There are so many ways to address the issue of stigma, and those of us working in the addictions require a keen grasp of its many facets. Having experienced drug addiction myself, I should have an inside line on the meaning of it all. Yet unlike many of the drug addicted, I rarely feel the pinch personally. Perhaps it's just the way I'm put together. Opting as I do to identify as 'PhD, crackhead' is partly due to political savvy, but also indicates an attitude, a personality, perhaps a way of being that is often too cavalier to appreciate the vulnerability of others. Beyond that, the stature associated with success - along with a degree that basically says that Peter is clever so don't mess with him - has certainly rendered me less vulnerable than most.
A few weeks back, however, I learned a bit. I happen to like children very much, and dogs too. So I constantly interact with these creatures - human and canine - in my neighborhood. I saw two kids playing, they struck me as cute and lovable, so I watched them and smiled. Their caretaker, presumably their mom, said to me in a loud and shrill voice: "Why are you always looking at children?" I asked her to explain the question. She did not.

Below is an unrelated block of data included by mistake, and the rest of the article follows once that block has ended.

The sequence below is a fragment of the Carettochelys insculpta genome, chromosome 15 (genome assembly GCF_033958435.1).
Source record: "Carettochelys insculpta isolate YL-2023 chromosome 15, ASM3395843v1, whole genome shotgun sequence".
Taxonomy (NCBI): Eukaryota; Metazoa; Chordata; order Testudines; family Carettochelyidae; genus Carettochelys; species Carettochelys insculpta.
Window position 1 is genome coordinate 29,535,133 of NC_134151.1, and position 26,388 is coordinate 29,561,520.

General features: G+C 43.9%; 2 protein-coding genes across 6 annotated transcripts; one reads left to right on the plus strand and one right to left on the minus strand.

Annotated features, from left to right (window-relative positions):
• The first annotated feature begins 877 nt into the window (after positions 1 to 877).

I walked away from it all with a sick, creepy feeling. I had been accused of something very unpleasant. Accuse me of murder and, knowing that I'm innocent, the accusation will roll right off me. Yet, somehow, this accusation stayed with me. As it happened, I was on my way to help a drug addicted friend in a jam. Caring for another helped me to get out of my own emotional garbage.
What people are suspected of, how they are perceived, the standards by which the court of social stigma can undermine the presumption of innocence - should be understood by any citizen concerned with creating a better world. What happened to me that day was hurtful. Imagine how it would have been had I been a more acceptable target - disheveled, on the fringe, starting a new job after five years of hard time - and you might get a sense of what many individuals go through each day.
I am white, male, heterosexual, educated and physically confident. Despite my ample experience as a crackhead, I really did miss out on some much-needed education. I got a taste that day, it felt horrible, and I will never forget.There are so many ways to address the issue of stigma, and those of us working in the addictions require a keen grasp of its many facets. Having experienced drug addiction myself, I should have an inside line on the meaning of it all.